We shared the taxi with a mother and child who were travelling as far as Jelandy (roughly 1/3rd of the journey we were making) and the drivers mate who was travelling all the way to Murgab.  We made our way up the valley in which our driver lived, passing between increasingly snowy and beautiful mountains and stopping off at every village for our driver to make a delivery or chat with his friends.  We filled up with petrol and the driver had a bottle of beer as he drove.

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Gunt river, increasingly good hills.

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Harvest in progress.

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Entering Murgab county, but unfortunately still some distance from Murgab…

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Moo…

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Sassyk-Kul salt lake, Pamir plateau

Our driver proposed stopping for lunch at his friends house / restaurant.  We sat down in the living room, inexplicably plastered from floor to ceiling in wallpaper featuring a Caribbean beach and ate a simple but effective lunch of bread and (yet more) fried egg.  Unlimited tea was on tap as always.  Later on we stopped for food for a second time in the small town of Alichur, nestling on the Pamir plateau at about 3,600m altitude.  Life is tough here during the winter.  Again we stopped at our drivers friends house, and this time were presented with Tajik dairy products.  The Tajiks are very keen on dairy products.  At one extreme, you can get koumys  – fermented (i.e. gone off) unpasteurized horse milk and national drink in neighbouring Kyrgyzstan, at the other extreme you can get qurut, rock hard salty cheeseballs the size of large marbles.  Dairy products of every viscosity between these 2 extremes are available.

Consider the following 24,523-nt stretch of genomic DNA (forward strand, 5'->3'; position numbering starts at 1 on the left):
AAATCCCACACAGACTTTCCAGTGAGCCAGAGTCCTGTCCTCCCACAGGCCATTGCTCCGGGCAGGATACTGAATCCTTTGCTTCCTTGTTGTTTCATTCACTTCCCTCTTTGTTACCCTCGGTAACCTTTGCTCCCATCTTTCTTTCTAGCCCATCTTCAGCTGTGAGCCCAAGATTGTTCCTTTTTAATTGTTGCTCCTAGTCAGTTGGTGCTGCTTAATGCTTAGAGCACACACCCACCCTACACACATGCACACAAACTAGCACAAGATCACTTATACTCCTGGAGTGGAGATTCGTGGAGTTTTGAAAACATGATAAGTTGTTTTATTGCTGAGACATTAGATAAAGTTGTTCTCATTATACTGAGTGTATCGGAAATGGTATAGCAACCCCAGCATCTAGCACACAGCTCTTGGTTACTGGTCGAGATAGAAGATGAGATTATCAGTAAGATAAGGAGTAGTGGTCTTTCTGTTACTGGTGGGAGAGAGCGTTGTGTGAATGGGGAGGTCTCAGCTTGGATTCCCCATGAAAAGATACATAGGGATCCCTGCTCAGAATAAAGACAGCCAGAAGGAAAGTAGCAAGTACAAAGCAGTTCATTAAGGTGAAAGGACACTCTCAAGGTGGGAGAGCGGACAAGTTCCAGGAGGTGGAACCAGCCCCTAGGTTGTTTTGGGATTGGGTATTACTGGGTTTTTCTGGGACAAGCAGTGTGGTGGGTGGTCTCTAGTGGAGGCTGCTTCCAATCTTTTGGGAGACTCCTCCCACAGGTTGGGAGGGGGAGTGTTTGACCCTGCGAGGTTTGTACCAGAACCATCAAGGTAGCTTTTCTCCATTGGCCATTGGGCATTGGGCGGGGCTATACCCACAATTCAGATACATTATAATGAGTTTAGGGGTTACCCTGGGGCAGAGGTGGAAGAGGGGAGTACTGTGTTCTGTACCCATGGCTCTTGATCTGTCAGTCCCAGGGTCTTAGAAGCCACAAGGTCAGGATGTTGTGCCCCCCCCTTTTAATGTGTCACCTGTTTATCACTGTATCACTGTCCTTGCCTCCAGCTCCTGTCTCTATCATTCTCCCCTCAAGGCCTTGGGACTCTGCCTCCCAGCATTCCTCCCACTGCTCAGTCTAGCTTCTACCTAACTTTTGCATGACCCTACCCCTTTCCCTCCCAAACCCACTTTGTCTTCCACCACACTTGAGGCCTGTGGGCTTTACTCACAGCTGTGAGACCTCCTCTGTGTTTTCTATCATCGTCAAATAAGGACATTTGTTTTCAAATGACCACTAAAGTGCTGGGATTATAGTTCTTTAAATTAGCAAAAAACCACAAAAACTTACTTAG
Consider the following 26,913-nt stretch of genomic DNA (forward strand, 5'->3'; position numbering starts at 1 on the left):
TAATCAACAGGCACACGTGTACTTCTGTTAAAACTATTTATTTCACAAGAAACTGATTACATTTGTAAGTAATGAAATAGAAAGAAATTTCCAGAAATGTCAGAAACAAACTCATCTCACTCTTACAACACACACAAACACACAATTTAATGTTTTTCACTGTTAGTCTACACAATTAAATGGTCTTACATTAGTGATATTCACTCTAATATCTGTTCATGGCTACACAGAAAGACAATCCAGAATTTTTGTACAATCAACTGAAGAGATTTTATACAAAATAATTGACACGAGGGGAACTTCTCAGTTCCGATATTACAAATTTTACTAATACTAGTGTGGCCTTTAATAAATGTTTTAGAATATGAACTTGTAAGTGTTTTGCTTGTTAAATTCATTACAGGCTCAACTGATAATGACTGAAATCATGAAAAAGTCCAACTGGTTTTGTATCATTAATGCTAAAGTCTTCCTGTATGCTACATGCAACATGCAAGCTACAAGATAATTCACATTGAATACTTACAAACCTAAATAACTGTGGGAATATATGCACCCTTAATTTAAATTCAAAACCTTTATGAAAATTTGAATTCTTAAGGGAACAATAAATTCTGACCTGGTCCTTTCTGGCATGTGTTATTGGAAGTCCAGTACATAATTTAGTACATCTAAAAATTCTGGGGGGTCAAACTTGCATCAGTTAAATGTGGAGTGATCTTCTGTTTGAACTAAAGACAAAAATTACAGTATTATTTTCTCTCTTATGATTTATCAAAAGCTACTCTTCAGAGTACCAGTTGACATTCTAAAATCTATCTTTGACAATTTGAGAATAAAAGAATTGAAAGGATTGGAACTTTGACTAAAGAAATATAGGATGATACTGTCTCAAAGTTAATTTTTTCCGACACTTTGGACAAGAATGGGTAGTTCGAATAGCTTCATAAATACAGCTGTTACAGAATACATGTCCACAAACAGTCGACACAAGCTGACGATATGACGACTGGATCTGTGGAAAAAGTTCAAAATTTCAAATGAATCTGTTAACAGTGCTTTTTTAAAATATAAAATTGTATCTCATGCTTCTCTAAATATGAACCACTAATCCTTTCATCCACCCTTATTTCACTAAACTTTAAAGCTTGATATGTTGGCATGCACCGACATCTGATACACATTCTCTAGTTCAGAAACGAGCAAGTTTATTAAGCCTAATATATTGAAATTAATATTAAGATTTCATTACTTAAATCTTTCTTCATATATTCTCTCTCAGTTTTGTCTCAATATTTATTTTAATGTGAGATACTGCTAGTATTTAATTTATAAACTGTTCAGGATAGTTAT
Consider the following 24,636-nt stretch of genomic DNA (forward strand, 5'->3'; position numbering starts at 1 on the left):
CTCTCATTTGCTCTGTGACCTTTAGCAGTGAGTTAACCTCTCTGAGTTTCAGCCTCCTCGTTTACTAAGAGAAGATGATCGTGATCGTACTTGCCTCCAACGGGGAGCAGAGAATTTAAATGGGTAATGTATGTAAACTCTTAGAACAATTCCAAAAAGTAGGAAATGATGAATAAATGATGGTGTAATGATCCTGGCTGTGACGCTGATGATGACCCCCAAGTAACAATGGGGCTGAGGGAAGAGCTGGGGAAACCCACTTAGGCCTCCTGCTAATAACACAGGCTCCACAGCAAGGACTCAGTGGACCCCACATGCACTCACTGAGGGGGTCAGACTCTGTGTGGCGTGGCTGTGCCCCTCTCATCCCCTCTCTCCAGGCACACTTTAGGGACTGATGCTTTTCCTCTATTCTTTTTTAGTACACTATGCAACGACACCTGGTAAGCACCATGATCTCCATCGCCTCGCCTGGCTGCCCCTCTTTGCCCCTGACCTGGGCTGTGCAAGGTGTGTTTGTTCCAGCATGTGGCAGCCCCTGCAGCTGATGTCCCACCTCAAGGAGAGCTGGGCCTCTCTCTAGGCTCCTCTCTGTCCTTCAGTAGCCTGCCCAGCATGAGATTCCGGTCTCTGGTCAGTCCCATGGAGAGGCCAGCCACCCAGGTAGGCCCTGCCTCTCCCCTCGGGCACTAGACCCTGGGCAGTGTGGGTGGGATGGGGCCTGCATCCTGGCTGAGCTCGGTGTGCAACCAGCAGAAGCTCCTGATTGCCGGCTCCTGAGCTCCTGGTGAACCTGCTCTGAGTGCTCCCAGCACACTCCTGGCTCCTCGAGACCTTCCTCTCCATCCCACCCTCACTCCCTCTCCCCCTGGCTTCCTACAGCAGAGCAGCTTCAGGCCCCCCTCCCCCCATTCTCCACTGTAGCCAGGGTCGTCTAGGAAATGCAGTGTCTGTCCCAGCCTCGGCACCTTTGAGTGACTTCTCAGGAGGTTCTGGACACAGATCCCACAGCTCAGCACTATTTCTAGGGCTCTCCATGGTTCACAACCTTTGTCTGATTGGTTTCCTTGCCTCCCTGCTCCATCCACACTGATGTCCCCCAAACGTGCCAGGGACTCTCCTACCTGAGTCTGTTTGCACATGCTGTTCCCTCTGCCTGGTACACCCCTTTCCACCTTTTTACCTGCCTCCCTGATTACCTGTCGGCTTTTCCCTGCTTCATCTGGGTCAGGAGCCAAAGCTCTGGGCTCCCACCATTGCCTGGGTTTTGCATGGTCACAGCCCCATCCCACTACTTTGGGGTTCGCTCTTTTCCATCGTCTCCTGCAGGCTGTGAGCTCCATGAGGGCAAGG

Undoubtedly the Tajiks make brilliant and tasty dairy products, but the weather during summer is extremely hot and most people do not have fridges so sometimes the food you are offered is not the freshest.  It is pot luck, you have to take your chances and tuck in.  But this time, we were in luck with exceptionally good butter and Keffir (runny natural yoghurt).  Jonny later admitted he was convinced we were going to die when the range of dairy products was unveiled to us but we both had to agree that they were in fact rather good.

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Jonny about to sample finest dairy products at our drivers friends house in Alichur.

We drove on as night fell, through another military checkpoint (relaxed but slow) and on towards Murgab.  Our driver dropped us off next to his friends guesthouse and was clearly keen for us to stay there but we resisted the hard sell and instead tried to work out where we were on the map and make our way to the Erali guesthouse which had been recommended to us.  Two teenagers working there heard us approaching, offered us tea and showed us where to sleep…..

And that is all for this post!  Tomorrow night myself and my fellrunning partner are going for what will probably be our last evening fellrun of the year and on Friday night I am going to the pub.  So most probably your next post will be on Saturday!  In the next post we will have amusing haggling with police over permits to visit the national park, carry 25kg rucksacks in 45°c heat and reach basecamp!  I do also need to tell all at some point about the very fine cuisine of central Asia – plov/osh, laghman, manti, shorpa, qurutob, shashlik… But maybe that is more suited to the last or last but one post.

John